Are you prepared for a house fire?

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Install smoke detectors to save lives

Don’t Let Your Dreams Go Up in Smoke!

What would you do if your home was on fire?  Do you have a plan?  Are you insured properly?

According to the U.S. Fire Administration (USFA), the loss resulting from fires is approximately $8.6 billion annually.   House fires are the No. 1 cause of accidental deaths among children under the age of 5 and 90% of those fire deaths occurred in homes without functioning smoke detectors.

Southern Platte Fire Protection District Fire Marshal, Dean Cull, said there are three crucial things to do to make sure you are prepared for the unexpected:

  • TWO ESCAPE ROUTES: Make sure to have two escape routes from each room, especially bedrooms.  e. if there is a fire and you are in bed, the hallway may not be an option to escape.  Have another route.
  • EXTINGUISHERS AND LADDERS: Be sure to have fire extinguishers in your home and ladders to escape from everyone bedroom. A fire extinguisher can help prevent a small fire from becoming a large one.  It’s recommended to keep an extinguisher in your garage, kitchen and near your fireplace or wood burning stove.
  • FIRE ALARMS: Install a fire alarm in every bedroom.  Test them monthly and replace batteries twice a year.  The life expectancy of fire alarms is about 10 years.

Cull suggested creating a plan for your family and provided the following website as a tool in writing your plan:  www.preparemetrokc.org/myplan

Cull shared some information from the USFA in which they recommends paying close attention to heating equipment during the cooler months:

  • Regularly maintain your furnace.
  • Clean the area around the furnace and not stack items near it.
  • Keep space heaters at a safe distance from furniture, curtains, bedding, etc. It is suggested to keep heaters at least 3 feet away from items that can burn
  • Have your chimney inspected and cleaned annually by a certified chimney specialist. Make sure it has a sturdy screen to catch sparks.
  • Check all electrical cords from fraying or loose connections. Replace any damaged cords and do not overload an outlet.  Electrical wires can become extremely hot and start fires also.
  • Inspect your electrical box annually. Replace broken fuses and do not overload a fuse.
  • Install carbon monoxide alarms outside each bedroom.
  • Keep the cooking area clean to avoid grease fires. Keep flammable items away from a gas cooktop and your BBQ grill.

Not only is prevention key, but so is making sure you are properly insured in case of a disaster.  Jim McCall with Country Financial suggests everyone make sure their standard homeowners insurance covers fires and confirm the coverage limits. McCall explains that one policy will differ from another in various terms and suggest you look for complete protection.  Fire insurance is protection from the cost of repairing damages caused by a fire breakout and a typical policy usually covers adjacent structures. The best thing to do when insuring for fire is to insure the actual value of your home.  Insurance companies will take into consideration the base rebuilding costs calculated on the square footages.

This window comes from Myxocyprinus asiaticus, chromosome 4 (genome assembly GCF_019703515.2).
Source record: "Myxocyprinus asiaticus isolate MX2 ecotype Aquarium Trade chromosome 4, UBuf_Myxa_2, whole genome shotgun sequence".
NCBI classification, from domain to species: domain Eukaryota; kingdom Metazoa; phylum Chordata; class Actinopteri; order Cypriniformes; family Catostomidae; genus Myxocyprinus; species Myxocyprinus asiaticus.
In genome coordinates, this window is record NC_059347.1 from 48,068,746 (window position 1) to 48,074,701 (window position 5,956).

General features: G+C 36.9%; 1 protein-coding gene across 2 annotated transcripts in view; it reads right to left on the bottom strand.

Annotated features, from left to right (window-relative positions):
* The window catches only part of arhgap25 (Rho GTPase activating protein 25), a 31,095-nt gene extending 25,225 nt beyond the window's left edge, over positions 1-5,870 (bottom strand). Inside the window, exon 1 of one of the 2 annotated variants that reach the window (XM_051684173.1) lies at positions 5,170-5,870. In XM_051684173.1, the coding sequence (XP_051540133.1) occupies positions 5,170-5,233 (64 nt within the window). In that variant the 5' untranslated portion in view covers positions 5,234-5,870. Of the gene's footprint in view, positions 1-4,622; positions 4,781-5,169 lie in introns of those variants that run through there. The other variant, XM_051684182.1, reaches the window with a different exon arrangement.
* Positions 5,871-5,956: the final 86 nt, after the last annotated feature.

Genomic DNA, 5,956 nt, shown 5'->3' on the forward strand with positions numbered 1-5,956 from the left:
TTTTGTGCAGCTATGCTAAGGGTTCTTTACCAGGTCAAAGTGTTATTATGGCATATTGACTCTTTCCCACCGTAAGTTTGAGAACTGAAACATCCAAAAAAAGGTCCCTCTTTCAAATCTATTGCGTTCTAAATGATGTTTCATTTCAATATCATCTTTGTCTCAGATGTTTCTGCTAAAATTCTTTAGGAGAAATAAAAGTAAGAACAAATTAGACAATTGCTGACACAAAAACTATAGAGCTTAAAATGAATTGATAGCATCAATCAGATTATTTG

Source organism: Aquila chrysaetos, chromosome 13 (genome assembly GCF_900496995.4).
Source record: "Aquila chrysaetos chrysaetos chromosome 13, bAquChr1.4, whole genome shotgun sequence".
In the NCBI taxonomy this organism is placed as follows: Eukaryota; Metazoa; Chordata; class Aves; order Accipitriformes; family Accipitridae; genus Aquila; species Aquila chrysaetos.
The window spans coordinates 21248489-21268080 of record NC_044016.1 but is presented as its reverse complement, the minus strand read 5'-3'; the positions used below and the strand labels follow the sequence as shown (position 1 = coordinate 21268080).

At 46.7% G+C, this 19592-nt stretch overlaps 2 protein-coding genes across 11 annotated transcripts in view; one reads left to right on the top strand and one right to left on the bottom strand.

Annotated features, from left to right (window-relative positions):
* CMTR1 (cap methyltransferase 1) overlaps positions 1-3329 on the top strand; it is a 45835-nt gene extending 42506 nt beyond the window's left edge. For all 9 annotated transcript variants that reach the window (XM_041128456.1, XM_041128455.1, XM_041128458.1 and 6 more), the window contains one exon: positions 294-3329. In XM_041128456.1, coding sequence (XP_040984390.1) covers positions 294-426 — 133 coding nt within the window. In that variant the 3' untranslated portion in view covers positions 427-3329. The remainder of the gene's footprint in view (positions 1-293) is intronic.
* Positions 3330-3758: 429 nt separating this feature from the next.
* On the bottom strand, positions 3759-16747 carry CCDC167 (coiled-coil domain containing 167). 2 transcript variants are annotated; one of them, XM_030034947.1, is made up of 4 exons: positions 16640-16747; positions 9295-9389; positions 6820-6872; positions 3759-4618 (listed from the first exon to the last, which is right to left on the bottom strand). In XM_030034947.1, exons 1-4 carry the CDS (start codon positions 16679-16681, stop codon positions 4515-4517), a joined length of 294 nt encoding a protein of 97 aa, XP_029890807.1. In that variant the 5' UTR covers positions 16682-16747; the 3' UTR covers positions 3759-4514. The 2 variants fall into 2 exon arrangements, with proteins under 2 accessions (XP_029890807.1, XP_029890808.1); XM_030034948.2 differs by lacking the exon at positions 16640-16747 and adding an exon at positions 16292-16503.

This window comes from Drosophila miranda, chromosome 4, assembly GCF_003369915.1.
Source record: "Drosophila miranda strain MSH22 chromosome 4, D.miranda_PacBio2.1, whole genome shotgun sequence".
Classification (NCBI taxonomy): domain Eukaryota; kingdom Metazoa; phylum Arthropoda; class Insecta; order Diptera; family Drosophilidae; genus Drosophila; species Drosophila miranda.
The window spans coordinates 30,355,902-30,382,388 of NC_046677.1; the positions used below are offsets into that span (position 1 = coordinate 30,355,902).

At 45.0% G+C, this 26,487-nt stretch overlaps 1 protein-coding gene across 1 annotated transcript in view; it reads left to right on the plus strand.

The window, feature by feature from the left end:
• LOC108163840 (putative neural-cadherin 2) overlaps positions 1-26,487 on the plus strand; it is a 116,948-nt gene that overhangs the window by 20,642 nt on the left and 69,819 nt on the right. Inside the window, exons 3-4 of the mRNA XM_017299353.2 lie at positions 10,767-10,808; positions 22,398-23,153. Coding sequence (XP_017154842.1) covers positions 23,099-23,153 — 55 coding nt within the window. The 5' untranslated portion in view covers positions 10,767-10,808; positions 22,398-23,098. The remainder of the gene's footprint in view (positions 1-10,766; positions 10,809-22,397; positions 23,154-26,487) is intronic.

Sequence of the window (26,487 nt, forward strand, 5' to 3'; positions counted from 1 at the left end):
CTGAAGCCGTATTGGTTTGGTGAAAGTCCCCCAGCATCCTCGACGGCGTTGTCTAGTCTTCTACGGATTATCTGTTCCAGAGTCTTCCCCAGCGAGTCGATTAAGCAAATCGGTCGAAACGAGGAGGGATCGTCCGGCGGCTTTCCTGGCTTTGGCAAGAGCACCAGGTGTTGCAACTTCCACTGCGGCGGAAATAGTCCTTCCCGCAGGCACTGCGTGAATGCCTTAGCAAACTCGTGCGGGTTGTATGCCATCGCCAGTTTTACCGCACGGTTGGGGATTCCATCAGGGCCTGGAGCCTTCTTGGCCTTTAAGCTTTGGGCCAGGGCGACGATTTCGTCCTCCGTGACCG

McCall suggests every homeowner keep a file with accurate records of your home’s measurements, including total square footage, room sizes and storage/garage spaces.  He provides all of his clients with an inventory log.  This room by room inventory log allows the homeowner to track model numbers, year purchased and a place to keep receipts for large purchases like furniture and electronics. He also encourages clients to video record each room to show your personal belongs.  Then, be sure to store this information in a safe deposit box.

Top 10 tips when buying fire insurance

  1. Don’t assume that the fire insurance policy covers the contents of your house. You should always clarify with your insurance company what a policy covers and not base your actions on assumptions.
  1. Don’t assume the policy covers the cost of replacing damaged personal property. There are policies that cover the actual cost value of items at the time they were destroyed from fire because replacement cost coverage usually are a little more expensive.
  1. Don’t buy a policy for the low deductibles.  If you decide on a plan with high deductibles, you will get a higher discount on the policy.
  1. Know what the fire insurance policy covers and/or does not cover. Some perils are not covered by fire insurance: Fire arising from riots, an earthquake or any other natural calamity; theft or burglary during or after a fire breakout.
  1. Check with your insurance agent about the specific coverage options.
  1. Shop around for the best fire insurance rates possible. Compare several fire insurance policies at the same time to get the best offer.
  1. Start with your current insurance company. Most offer discounts for multiple policies from the same company.
  1. Use fire detectors that help get more discounts. If you have a smoke, fire and other detectors, this will help getting additional discounts from the insurance company.
  1. Do a background check on the insurance company before purchasing a policy. A company that is not financially stable will give you trouble when you have to file a claim.
  1. Have a written or video inventory of the belongings of your home for proof of your belongs and their condition.

Don’t become another statistic. Take proactive actions to protect your family’s largest investment – your home.  For more information on fire tips, visit www.nfpa.org and www.sparky.com

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*This article was originally published in North Magazine, September/October 2014

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